Chuck wants Parliament to improve its oversight role of INDECOM
Justice Minister Delroy Chuck is not in favour of the setting up of a non-executive review board to oversee the Independent Commission of Investigations (INDECOM).
In a Gleaner interview yesterday, Chuck argued that INDECOM is a commission of Parliament, and as such the legislature provides oversight for the agency.
At a press conference
last week, Opposition Spokesman on Justice Senator Mark Golding urged the Government to revisit a key recommendation by a joint select committee of Parliament to set up an administrative review board to provide oversight for INDECOM.
Golding is not satisfied with the current structure of INDECOM, saying it lacks effective accountability and concentrates significant power in the hands of the commissioner.
The justice minister is unmoved by his counterpart's suggestion, noting that, "I think it would be going a bit too far to have an oversight of an oversight body."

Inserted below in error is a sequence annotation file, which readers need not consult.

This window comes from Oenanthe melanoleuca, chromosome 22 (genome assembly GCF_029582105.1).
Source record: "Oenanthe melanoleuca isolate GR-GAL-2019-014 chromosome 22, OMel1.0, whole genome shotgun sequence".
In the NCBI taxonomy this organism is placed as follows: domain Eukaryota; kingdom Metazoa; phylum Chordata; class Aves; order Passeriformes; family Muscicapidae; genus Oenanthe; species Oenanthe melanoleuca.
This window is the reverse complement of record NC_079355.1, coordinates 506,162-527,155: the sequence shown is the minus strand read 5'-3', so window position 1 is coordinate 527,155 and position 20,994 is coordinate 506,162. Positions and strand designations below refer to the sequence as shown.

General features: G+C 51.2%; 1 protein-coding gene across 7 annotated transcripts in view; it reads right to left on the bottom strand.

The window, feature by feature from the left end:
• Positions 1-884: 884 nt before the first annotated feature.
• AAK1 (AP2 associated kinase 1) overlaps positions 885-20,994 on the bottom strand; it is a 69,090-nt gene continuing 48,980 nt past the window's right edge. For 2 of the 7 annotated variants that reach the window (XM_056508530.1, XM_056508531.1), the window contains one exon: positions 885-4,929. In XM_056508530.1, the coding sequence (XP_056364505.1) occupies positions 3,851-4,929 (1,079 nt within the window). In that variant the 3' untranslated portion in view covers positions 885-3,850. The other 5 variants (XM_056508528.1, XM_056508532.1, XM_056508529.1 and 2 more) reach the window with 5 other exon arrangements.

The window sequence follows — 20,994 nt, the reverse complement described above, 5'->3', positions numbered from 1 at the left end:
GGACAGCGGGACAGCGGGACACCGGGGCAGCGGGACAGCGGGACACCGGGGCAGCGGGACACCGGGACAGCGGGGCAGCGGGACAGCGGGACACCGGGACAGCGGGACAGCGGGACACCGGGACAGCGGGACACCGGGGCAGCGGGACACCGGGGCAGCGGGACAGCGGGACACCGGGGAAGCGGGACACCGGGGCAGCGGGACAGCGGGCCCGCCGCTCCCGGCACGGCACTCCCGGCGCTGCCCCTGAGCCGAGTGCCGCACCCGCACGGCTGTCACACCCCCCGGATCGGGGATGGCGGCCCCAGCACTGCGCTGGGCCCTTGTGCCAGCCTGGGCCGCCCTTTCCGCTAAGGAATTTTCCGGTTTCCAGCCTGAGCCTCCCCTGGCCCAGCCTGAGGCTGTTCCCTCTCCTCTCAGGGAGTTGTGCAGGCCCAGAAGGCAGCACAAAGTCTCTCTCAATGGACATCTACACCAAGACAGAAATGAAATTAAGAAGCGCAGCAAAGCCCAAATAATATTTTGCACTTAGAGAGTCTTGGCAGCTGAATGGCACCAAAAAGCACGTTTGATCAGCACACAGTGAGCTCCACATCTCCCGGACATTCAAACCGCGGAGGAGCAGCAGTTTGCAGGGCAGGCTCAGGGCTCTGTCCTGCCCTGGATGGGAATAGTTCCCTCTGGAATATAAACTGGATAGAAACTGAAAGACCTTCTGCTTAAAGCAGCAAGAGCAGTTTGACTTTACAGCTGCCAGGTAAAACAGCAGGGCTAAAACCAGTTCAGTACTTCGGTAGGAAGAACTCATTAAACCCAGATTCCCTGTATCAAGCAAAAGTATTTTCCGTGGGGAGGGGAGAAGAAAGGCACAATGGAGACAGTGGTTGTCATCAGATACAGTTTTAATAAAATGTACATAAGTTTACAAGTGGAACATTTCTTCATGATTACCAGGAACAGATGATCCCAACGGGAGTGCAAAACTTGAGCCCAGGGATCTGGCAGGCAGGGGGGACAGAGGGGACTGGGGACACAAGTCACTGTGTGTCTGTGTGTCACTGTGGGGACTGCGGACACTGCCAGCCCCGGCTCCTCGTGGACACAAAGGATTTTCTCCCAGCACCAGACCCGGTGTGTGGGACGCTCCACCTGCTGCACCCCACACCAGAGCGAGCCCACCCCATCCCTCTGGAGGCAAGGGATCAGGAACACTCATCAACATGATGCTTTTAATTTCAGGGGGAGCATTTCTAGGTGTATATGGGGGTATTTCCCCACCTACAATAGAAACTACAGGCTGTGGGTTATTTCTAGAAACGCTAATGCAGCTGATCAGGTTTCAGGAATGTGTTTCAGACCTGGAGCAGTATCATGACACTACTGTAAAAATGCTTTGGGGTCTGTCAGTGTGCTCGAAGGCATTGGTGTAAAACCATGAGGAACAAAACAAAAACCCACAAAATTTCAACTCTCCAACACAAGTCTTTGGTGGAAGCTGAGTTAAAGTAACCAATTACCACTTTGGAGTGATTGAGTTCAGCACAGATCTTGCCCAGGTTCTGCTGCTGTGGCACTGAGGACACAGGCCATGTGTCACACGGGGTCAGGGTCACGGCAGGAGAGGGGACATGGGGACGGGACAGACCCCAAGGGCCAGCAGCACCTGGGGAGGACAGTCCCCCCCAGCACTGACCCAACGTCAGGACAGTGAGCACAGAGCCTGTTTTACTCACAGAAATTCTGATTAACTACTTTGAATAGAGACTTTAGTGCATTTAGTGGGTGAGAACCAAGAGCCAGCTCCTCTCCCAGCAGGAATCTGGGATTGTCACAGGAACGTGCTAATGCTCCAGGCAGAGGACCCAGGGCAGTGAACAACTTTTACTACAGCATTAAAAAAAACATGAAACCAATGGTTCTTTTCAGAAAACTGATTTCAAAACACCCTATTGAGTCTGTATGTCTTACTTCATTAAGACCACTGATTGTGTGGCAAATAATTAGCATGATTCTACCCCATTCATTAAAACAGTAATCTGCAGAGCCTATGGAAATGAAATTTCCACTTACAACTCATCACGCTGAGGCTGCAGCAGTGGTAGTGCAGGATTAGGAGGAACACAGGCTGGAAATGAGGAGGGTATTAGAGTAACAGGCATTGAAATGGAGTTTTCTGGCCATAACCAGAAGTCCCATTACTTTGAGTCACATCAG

Chuck outlined that the speaker of the house, the president of the Senate and the leaders of both houses of Parliament constitute the oversight for commissions of Parliament.
However, he said, "It may be useful to consider whether Parliament want to expand that oversight committee and include other members of parliament, and maybe for that body to meet on a more regular basis to review INDECOM's operations."
proposal for debate
Responding to a proposal for Parliament to debate the report of the joint select committee which considered the INDECOM Act in 2015, Chuck said he was not averse to having members of the House discuss the report.
Peter Bunting, a member of the joint select committee which examined the INDECOM Act last year, had suggested that the non-executive board for INDECOM could comprise three retired Supreme Court judges or former directors of public prosecutions and persons with substantial investigate and managerial experience.